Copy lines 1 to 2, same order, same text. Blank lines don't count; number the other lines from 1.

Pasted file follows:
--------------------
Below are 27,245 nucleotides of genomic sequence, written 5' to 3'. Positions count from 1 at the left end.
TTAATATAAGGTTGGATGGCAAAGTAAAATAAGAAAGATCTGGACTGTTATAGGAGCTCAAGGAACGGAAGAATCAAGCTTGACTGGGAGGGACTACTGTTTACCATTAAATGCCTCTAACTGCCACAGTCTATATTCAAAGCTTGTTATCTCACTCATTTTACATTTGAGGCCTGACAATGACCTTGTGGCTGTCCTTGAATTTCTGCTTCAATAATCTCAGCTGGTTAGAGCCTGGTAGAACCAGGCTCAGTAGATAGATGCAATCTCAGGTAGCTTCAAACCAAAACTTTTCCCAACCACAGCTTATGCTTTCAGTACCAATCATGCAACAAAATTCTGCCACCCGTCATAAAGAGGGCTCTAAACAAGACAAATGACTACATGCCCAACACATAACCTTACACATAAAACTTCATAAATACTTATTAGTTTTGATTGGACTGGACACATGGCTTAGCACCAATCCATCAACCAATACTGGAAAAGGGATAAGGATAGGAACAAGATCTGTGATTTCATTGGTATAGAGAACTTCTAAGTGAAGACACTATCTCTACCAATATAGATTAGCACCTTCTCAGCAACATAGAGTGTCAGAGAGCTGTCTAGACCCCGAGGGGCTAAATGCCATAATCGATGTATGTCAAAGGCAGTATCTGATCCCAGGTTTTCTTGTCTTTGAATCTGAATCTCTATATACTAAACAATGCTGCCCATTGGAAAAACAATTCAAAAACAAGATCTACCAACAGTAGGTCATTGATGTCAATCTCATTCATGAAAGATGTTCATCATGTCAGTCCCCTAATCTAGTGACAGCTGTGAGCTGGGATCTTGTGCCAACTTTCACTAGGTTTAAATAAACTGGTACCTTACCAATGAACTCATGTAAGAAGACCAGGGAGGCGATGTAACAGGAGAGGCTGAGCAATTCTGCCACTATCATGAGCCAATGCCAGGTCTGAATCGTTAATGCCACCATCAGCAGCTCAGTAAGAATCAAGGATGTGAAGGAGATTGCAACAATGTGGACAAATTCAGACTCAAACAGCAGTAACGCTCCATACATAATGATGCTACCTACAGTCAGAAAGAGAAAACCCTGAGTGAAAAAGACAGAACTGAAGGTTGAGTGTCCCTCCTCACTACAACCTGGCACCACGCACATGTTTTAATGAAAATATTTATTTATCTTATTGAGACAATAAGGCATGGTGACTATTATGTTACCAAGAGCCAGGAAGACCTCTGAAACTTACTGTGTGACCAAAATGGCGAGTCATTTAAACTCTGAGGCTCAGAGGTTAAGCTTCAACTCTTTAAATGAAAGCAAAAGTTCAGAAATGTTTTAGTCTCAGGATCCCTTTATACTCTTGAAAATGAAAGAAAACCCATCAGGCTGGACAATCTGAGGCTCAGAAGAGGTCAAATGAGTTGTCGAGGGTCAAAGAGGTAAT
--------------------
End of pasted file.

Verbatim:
Below are 27,245 nucleotides of genomic sequence, written 5' to 3'. Positions count from 1 at the left end.
TTAATATAAGGTTGGATGGCAAAGTAAAATAAGAAAGATCTGGACTGTTATAGGAGCTCAAGGAACGGAAGAATCAAGCTTGACTGGGAGGGACTACTGTTTACCATTAAATGCCTCTAACTGCCACAGTCTATATTCAAAGCTTGTTATCTCACTCATTTTACATTTGAGGCCTGACAATGACCTTGTGGCTGTCCTTGAATTTCTGCTTCAATAATCTCAGCTGGTTAGAGCCTGGTAGAACCAGGCTCAGTAGATAGATGCAATCTCAGGTAGCTTCAAACCAAAACTTTTCCCAACCACAGCTTATGCTTTCAGTACCAATCATGCAACAAAATTCTGCCACCCGTCATAAAGAGGGCTCTAAACAAGACAAATGACTACATGCCCAACACATAACCTTACACATAAAACTTCATAAATACTTATTAGTTTTGATTGGACTGGACACATGGCTTAGCACCAATCCATCAACCAATACTGGAAAAGGGATAAGGATAGGAACAAGATCTGTGATTTCATTGGTATAGAGAACTTCTAAGTGAAGACACTATCTCTACCAATATAGATTAGCACCTTCTCAGCAACATAGAGTGTCAGAGAGCTGTCTAGACCCCGAGGGGCTAAATGCCATAATCGATGTATGTCAAAGGCAGTATCTGATCCCAGGTTTTCTTGTCTTTGAATCTGAATCTCTATATACTAAACAATGCTGCCCATTGGAAAAACAATTCAAAAACAAGATCTACCAACAGTAGGTCATTGATGTCAATCTCATTCATGAAAGATGTTCATCATGTCAGTCCCCTAATCTAGTGACAGCTGTGAGCTGGGATCTTGTGCCAACTTTCACTAGGTTTAAATAAACTGGTACCTTACCAATGAACTCATGTAAGAAGACCAGGGAGGCGATGTAACAGGAGAGGCTGAGCAATTCTGCCACTATCATGAGCCAATGCCAGGTCTGAATCGTTAATGCCACCATCAGCAGCTCAGTAAGAATCAAGGATGTGAAGGAGATTGCAACAATGTGGACAAATTCAGACTCAAACAGCAGTAACGCTCCATACATAATGATGCTACCTACAGTCAGAAAGAGAAAACCCTGAGTGAAAAAGACAGAACTGAAGGTTGAGTGTCCCTCCTCACTACAACCTGGCACCACGCACATGTTTTAATGAAAATATTTATTTATCTTATTGAGACAATAAGGCATGGTGACTATTATGTTACCAAGAGCCAGGAAGACCTCTGAAACTTACTGTGTGACCAAAATGGCGAGTCATTTAAACTCTGAGGCTCAGAGGTTAAGCTTCAACTCTTTAAATGAAAGCAAAAGTTCAGAAATGTTTTAGTCTCAGGATCCCTTTATACTCTTGAAAATGAAAGAAAACCCATCAGGCTGGACAATCTGAGGCTCAGAAGAGGTCAAATGAGTTGTCGAGGGTCAAAGAGGTAAT